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Commercial shipping within the Great Barrier Reef is subject to stringent management arrangements.

The Great Barrier Reef Marine Park Authority, along with the Australian Maritime Safety Authority and Maritime Safety Queensland, administer special measures under international and domestic law to regulate ship activities.

  • The main measures used to avoid and mitigate risks are:
  • Designated shipping areas
  • Compulsory pilotage
  • Mandatory vessel monitoring and reporting
  • Navigation markers
  • Ship routing
  • Shore-based monitoring
  • Emergency response arrangements
  • The Australian Maritime Safety Authority and Maritime Safety Queensland have response plans in place to respond to shipping incidents.

The North-East Shipping Management Plan has also been developed to help protect Australia's north-east marine environment through enhanced ship safety in the Great Barrier Reef, Torres Strait and Coral Sea regions.

The plan was developed by the Australian Maritime Safety Authority in close consultation with a range of organisations and government agencies, including the Great Barrier Reef Marine Park Authority.

Other potential risks

  • Ship-sourced pollution
  • There are many types of ship-sourced pollution that can impact on the Great Barrier Reef. The discharge of these wastes within the Marine Park is subject to strict regulations: sewage, grey water, oil, bilge, garbage and marine debris, and air emissions.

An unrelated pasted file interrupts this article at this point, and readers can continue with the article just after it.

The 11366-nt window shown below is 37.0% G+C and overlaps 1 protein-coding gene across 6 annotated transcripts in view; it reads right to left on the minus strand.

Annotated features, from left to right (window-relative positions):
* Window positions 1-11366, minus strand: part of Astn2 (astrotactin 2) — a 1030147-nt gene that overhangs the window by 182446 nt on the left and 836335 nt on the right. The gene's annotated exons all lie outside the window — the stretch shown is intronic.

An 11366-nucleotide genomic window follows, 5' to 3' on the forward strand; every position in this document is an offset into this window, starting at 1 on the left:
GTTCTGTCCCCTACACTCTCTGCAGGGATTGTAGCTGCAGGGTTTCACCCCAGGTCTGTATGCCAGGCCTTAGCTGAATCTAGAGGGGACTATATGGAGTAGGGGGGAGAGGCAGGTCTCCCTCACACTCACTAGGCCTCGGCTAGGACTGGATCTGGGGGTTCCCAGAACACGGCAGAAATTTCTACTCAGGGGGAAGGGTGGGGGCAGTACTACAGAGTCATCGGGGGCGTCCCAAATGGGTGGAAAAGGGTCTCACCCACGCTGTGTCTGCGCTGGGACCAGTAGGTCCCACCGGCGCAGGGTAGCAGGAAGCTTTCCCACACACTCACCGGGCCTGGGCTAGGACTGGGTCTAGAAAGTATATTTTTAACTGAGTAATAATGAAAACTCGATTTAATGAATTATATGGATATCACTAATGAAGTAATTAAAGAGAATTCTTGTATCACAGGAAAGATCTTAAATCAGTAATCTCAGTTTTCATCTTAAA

• Ballast water
  • Ballast water is used to stabilise ships during cargo loading and unloading. The introduction of exotic marine species via ballast water is an environmental concern as it can threaten local biodiversity, fisheries and aquaculture.
  • All international vessels intending to discharge ballast water anywhere inside the Australian territorial sea, including the Marine Park, must manage their ballast water in accordance with national requirements.
  • These vessels must exchange ballast water for clean water from the deep ocean outside Marine Park boundaries, prior to arrival in Great Barrier Reef ports or waters.
  • The Australian Government's Department of Agriculture, Fisheries and Forestry has a range of management strategies to deal with this threat.


  • Marine pests
  • More than 250 exotic marine pests have been introduced into Australian waters via ballast water discharges and ship hull fouling, including mussels, sea-stars, and different types of crabs.
  • Fifteen introduced species have been recorded at Queensland Ports.
  • Most overseas bulk carriers arriving in Queensland ports are from temperate waters. Ships originating from warmer waters present a greater risk of introducing marine pest species to the Reef.


  • Research
  • The Ship anchorage management in the Great Barrier Reef World Heritage Area project finalised in July 2013 carried out an environmental impact assessment of ship anchorages and a cost-benefit analysis of potential ship anchorage options.
  • It also identified viable environmental management strategies.The project was funded by the Australian Government and carried out by Gutteridge Haskins and Davey Pty Ltd. The project findings are being incorporated into the North-east Shipping Management Plan.

Designated shipping areas